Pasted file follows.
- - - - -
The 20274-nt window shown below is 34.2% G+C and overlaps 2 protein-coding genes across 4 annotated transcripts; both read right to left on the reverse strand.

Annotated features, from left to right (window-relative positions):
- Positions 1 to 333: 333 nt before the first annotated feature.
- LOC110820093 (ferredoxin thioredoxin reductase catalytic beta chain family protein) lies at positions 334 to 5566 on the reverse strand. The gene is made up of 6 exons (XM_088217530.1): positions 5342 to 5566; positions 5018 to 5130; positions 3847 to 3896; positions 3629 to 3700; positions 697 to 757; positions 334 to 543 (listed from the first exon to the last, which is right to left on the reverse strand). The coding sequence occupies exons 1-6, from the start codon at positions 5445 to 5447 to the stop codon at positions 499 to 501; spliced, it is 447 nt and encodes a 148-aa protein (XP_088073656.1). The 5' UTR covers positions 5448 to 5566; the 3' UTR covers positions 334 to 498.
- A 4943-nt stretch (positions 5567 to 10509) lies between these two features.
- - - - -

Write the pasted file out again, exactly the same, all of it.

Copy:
The 20274-nt window shown below is 34.2% G+C and overlaps 2 protein-coding genes across 4 annotated transcripts; both read right to left on the reverse strand.

Annotated features, from left to right (window-relative positions):
- Positions 1 to 333: 333 nt before the first annotated feature.
- LOC110820093 (ferredoxin thioredoxin reductase catalytic beta chain family protein) lies at positions 334 to 5566 on the reverse strand. The gene is made up of 6 exons (XM_088217530.1): positions 5342 to 5566; positions 5018 to 5130; positions 3847 to 3896; positions 3629 to 3700; positions 697 to 757; positions 334 to 543 (listed from the first exon to the last, which is right to left on the reverse strand). The coding sequence occupies exons 1-6, from the start codon at positions 5445 to 5447 to the stop codon at positions 499 to 501; spliced, it is 447 nt and encodes a 148-aa protein (XP_088073656.1). The 5' UTR covers positions 5448 to 5566; the 3' UTR covers positions 334 to 498.
- A 4943-nt stretch (positions 5567 to 10509) lies between these two features.